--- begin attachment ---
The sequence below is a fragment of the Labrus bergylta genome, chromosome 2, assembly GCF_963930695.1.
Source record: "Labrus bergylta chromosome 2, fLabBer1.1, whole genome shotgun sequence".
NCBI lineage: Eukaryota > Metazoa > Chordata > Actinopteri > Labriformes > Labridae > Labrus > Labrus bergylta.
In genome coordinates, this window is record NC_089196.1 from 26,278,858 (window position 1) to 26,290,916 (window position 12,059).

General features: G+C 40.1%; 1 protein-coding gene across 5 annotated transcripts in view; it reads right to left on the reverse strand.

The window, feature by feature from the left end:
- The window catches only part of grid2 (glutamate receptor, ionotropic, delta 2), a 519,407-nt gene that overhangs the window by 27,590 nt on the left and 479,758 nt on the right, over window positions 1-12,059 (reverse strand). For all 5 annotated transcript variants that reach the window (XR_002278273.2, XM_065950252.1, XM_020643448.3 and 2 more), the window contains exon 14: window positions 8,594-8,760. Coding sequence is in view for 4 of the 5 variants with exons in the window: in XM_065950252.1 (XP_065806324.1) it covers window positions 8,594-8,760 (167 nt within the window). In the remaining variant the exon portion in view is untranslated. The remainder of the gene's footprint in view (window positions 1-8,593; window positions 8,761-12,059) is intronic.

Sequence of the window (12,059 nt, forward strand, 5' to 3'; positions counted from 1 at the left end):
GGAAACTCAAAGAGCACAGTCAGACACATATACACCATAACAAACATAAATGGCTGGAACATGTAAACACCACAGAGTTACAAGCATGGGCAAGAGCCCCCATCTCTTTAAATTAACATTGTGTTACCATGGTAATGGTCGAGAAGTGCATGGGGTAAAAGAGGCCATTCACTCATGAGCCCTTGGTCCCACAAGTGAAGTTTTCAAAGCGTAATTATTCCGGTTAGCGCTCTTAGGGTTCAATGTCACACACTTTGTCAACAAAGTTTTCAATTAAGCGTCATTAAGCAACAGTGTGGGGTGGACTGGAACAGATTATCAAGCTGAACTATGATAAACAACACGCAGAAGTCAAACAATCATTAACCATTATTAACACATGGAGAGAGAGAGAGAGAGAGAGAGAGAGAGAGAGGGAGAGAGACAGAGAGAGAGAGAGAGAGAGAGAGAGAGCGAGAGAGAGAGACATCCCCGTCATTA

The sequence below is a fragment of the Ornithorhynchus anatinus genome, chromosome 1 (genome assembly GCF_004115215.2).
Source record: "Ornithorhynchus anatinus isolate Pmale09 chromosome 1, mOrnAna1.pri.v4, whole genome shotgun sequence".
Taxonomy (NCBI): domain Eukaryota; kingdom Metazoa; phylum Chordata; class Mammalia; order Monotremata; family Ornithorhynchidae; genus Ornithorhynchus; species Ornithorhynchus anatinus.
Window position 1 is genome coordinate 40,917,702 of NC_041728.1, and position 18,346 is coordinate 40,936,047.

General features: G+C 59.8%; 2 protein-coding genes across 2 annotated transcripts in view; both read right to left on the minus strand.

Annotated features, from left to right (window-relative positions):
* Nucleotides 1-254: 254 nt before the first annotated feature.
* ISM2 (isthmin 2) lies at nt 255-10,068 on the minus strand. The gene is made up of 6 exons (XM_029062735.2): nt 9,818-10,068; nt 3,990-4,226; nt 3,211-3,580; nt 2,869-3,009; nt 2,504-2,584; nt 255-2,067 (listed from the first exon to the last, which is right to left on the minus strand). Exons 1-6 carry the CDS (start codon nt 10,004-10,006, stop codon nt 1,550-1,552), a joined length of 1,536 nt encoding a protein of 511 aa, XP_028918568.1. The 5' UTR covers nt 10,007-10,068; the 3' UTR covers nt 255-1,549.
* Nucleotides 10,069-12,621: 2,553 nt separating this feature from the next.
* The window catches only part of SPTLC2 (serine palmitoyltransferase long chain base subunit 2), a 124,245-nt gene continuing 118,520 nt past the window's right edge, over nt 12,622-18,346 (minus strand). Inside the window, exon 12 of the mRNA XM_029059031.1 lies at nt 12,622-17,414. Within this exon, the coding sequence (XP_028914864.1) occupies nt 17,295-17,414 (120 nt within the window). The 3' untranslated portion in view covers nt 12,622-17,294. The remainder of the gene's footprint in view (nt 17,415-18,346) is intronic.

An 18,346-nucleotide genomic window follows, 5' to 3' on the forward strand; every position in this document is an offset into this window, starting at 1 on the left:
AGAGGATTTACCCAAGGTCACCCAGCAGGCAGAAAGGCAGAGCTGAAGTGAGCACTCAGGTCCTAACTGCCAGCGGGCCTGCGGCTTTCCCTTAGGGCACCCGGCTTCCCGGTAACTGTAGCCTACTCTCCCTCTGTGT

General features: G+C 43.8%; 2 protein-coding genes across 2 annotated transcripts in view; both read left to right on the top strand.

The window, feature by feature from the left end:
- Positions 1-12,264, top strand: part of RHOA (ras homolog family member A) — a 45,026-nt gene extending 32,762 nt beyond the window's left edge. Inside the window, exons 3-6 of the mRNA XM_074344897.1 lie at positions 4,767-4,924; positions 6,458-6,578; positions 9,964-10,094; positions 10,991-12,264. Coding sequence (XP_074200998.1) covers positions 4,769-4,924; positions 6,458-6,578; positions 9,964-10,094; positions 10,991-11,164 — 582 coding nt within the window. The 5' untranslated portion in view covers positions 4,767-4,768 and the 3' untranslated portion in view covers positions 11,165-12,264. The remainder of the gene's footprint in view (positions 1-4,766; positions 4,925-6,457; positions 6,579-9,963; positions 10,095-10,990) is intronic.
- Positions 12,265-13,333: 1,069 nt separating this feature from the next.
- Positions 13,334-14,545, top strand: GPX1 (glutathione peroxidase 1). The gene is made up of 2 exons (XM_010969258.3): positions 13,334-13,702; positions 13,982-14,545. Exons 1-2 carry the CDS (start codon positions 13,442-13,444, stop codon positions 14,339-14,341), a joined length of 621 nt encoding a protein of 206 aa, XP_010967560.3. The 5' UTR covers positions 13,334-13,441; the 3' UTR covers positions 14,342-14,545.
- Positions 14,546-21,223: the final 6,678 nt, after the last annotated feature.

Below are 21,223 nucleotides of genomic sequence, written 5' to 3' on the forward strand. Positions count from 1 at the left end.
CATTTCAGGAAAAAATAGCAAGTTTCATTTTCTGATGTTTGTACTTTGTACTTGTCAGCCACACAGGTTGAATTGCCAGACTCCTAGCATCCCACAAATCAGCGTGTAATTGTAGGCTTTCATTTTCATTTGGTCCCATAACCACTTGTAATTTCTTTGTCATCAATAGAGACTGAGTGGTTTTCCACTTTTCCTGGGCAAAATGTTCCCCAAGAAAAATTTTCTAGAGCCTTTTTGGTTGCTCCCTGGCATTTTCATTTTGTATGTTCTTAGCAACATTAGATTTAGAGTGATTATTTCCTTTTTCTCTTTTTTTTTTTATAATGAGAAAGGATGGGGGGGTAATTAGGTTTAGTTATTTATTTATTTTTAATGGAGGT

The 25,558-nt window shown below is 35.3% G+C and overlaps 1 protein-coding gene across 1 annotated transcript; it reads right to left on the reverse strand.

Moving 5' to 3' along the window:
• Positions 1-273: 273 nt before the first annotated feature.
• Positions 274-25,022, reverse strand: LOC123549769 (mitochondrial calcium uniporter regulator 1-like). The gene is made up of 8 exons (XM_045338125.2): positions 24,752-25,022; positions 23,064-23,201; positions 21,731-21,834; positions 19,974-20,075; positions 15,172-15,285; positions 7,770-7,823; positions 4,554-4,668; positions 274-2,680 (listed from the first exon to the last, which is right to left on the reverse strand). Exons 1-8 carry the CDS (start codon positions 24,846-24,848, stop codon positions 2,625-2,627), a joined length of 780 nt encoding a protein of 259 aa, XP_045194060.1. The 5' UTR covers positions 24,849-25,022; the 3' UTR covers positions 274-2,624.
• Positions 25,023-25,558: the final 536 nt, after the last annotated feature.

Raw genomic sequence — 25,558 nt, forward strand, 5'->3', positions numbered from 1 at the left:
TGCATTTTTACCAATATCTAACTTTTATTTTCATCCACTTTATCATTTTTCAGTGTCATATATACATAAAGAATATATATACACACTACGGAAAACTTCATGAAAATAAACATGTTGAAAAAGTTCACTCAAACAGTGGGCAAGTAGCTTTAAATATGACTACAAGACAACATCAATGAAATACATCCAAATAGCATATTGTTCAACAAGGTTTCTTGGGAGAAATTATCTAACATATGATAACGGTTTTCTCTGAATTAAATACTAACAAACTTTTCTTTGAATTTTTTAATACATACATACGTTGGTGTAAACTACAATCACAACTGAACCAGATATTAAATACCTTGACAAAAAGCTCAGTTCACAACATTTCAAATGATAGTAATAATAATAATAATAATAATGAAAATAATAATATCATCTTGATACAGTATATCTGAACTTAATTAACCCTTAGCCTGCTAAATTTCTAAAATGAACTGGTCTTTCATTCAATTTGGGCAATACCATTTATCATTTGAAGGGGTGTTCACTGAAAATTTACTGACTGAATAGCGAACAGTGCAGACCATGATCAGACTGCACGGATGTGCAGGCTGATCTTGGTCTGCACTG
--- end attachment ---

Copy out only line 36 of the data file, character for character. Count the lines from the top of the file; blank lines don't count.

TGCATTTTTACCAATATCTAACTTTTATTTTCATCCACTTTATCATTTTTCAGTGTCATATATACATAAAGAATATATATACACACTACGGAAAACTTCATGAAAATAAACATGTTGAAAAAGTTCACTCAAACAGTGGGCAAGTAGCTTTAAATATGACTACAAGACAACATCAATGAAATACATCCAAATAGCATATTGTTCAACAAGGTTTCTTGGGAGAAATTATCTAACATATGATAACGGTTTTCTCTGAATTAAATACTAACAAACTTTTCTTTGAATTTTTTAATACATACATACGTTGGTGTAAACTACAATCACAACTGAACCAGATATTAAATACCTTGACAAAAAGCTCAGTTCACAACATTTCAAATGATAGTAATAATAATAATAATAATAATGAAAATAATAATATCATCTTGATACAGTATATCTGAACTTAATTAACCCTTAGCCTGCTAAATTTCTAAAATGAACTGGTCTTTCATTCAATTTGGGCAATACCATTTATCATTTGAAGGGGTGTTCACTGAAAATTTACTGACTGAATAGCGAACAGTGCAGACCATGATCAGACTGCACGGATGTGCAGGCTGATCTTGGTCTGCACTG